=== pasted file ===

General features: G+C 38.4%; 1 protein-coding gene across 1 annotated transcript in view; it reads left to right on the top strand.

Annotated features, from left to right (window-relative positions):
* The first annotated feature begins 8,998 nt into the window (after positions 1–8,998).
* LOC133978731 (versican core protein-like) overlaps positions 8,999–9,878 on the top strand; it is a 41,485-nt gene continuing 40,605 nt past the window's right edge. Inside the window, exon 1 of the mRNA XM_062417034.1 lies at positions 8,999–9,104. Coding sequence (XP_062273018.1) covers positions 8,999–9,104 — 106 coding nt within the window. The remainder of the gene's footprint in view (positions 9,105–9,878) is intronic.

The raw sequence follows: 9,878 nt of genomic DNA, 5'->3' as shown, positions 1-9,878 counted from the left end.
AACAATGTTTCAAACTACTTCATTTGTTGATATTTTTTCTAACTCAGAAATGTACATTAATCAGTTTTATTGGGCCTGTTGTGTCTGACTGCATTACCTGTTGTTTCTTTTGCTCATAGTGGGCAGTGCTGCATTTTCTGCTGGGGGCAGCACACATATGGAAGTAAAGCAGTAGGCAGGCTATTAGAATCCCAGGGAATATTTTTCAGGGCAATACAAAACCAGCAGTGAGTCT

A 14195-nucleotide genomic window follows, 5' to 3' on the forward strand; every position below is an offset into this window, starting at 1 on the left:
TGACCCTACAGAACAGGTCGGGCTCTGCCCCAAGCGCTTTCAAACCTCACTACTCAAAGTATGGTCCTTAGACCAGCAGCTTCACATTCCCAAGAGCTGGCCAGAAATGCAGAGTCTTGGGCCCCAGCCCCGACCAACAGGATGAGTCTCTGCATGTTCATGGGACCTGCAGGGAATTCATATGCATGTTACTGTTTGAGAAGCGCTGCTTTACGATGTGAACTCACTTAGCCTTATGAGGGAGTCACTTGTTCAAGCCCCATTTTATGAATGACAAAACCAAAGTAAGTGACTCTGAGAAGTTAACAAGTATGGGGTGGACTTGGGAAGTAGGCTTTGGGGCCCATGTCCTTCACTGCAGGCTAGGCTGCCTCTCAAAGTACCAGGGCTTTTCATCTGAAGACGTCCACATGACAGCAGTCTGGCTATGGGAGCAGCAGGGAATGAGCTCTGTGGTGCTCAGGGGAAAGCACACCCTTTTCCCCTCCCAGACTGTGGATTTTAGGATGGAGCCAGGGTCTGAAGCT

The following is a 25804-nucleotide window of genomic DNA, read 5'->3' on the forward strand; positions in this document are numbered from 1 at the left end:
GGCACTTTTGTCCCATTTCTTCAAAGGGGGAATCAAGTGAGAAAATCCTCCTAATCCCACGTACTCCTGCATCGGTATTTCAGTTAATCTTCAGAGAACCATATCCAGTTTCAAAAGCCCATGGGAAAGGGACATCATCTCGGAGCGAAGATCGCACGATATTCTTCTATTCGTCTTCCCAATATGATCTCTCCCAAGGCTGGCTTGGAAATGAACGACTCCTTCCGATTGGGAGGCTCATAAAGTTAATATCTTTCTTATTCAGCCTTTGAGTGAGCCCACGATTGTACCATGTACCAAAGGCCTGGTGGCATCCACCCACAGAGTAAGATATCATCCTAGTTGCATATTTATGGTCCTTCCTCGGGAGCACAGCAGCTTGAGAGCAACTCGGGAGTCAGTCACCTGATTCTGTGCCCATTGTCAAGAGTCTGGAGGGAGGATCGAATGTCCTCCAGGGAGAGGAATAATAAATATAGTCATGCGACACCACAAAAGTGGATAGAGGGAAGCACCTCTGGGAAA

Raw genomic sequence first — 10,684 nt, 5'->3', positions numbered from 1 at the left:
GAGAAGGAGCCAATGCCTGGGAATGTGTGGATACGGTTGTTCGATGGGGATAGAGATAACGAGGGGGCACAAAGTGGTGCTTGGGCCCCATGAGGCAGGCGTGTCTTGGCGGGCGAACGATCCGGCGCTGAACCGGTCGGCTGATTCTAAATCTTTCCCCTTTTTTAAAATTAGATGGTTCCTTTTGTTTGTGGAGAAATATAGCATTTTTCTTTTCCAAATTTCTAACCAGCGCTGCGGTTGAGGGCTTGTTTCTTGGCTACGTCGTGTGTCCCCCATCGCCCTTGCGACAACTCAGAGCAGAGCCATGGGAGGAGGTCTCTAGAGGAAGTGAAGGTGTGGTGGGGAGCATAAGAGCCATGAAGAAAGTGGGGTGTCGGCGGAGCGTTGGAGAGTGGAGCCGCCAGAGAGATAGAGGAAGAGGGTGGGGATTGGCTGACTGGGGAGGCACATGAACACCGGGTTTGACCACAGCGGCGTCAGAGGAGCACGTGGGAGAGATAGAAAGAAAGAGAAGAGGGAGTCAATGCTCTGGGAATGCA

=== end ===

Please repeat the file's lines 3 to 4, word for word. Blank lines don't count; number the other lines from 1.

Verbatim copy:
* The first annotated feature begins 8,998 nt into the window (after positions 1–8,998).
* LOC133978731 (versican core protein-like) overlaps positions 8,999–9,878 on the top strand; it is a 41,485-nt gene continuing 40,605 nt past the window's right edge. Inside the window, exon 1 of the mRNA XM_062417034.1 lies at positions 8,999–9,104. Coding sequence (XP_062273018.1) covers positions 8,999–9,104 — 106 coding nt within the window. The remainder of the gene's footprint in view (positions 9,105–9,878) is intronic.